Among Geoffrey Kipngetich's many duties in his job with Chepsangor Coffee in Nandi, Kenya, is to manage the pulping of coffee cherries on their ecopulper (photo by Erika Koss)


To help her do this, she and her husband invested in a high quality eco-pulper that uses very little water compared to other pulpers. Chepsangor Coffee’s factory now boasts a Palini & Alves machine that was a significant investment for she and her husband to purchase from Brazil (Máquinas Agrícoles).


Pulping is the process that removes the red ripe cherry skin from the “coffee bean,” which is actually the seeds of the fruit we call coffee. Under the external red skin is a thin layer of sticky, slimy mucilage that also must be removed before coffee can be dried and sold. Ripe coffee cherries are put in a pulping machine, and, in washed coffee, the cherries move through the machine’s cycles like a water slide. Ultimately its red cherry skin and the mucilage are removed and transformed into parchment coffee that will be dried. In washed coffee processing, a great deal of water is needed for this transformation to take place.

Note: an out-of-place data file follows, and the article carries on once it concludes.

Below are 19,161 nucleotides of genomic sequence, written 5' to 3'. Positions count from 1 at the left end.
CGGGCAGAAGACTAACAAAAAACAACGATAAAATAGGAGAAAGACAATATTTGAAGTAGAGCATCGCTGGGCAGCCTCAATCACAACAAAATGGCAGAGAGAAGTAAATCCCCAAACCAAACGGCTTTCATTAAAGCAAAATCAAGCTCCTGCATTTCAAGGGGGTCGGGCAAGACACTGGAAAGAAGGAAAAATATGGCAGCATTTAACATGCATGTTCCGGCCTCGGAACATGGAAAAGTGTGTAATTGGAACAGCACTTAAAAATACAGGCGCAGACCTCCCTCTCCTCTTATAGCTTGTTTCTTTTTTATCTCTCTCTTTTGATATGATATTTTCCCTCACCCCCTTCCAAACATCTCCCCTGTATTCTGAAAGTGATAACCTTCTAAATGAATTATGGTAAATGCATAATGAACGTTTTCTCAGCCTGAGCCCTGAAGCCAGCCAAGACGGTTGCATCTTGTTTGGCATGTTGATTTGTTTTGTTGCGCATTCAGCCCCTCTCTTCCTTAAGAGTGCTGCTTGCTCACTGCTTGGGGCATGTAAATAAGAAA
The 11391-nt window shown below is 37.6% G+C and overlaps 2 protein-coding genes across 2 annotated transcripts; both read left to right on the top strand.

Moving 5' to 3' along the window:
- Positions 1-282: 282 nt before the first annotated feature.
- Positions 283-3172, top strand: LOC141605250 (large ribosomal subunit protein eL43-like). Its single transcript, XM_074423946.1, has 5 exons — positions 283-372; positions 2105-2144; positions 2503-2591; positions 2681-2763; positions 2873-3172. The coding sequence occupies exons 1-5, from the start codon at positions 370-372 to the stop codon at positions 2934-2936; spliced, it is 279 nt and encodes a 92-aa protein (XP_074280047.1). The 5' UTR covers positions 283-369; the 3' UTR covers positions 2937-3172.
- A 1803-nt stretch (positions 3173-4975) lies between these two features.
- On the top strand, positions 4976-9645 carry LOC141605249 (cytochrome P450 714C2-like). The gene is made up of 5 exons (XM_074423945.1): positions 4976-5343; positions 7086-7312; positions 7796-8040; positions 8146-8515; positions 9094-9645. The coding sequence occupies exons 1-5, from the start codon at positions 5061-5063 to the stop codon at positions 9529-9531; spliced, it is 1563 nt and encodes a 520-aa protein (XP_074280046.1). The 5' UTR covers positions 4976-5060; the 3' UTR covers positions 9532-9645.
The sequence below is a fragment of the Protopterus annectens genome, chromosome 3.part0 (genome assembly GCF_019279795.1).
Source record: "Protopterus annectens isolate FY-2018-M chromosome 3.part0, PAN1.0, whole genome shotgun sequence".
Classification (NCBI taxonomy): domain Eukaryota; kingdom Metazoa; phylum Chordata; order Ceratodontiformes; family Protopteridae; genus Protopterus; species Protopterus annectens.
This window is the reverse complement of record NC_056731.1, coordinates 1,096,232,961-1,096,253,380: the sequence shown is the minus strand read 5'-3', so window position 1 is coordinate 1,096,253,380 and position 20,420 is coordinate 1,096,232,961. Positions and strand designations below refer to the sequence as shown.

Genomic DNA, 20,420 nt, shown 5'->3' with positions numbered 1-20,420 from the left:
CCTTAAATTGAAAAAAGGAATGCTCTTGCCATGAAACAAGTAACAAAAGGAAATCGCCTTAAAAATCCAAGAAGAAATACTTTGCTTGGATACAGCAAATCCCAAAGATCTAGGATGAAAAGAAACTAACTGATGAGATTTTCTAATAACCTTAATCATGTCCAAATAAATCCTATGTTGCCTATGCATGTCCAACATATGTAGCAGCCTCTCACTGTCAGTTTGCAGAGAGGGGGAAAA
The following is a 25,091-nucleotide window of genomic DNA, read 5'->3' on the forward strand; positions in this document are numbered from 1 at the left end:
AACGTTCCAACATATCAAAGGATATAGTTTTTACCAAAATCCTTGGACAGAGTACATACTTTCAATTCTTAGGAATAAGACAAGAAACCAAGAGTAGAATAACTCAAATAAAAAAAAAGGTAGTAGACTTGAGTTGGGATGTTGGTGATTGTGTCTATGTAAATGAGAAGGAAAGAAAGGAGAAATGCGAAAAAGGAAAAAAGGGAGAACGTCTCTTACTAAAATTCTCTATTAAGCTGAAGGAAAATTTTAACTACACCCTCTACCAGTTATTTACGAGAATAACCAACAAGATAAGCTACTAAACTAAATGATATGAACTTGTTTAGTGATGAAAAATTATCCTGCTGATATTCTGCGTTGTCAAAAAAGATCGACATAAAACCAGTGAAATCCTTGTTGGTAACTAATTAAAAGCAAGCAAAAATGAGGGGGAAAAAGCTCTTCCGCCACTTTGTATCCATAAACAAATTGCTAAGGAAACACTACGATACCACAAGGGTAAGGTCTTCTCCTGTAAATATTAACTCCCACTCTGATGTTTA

This ecopulper has been an essential way for Rosebella and the women she works with to pulp the cherries. Their ecopulper saves up to 30% on processing costs and helps to minimize damage to the beans. Since coffee’s price remains volatile and inconsistent, their ecopulper has become one tool toward long-term sustainability.


In addition to its benefits for processing speed, the ecopulper allows Chepsangor Coffee more flexibility to experiment with its processing methods, such as various washed methods, as well as honey and natural processed coffee. As a result, it expands their opportunities to work with different roasters who can choose preferred cup profiles.


Rosebella Langat & Erika Koss at Chepsangor Coffee in Kenya (photo courtesy of Erika Koss)


Rosebella seeks to build the capacity of the farmers in her community—an area where most of coffee planting and coffee picking is done by women. When I visited Chepsangor Coffee last year, I met dozens of these inspiring women who are determined to use their energy toward coffee. Some have fewer than a dozen coffee trees, but they are dedicated to saving money to buy more seedlings.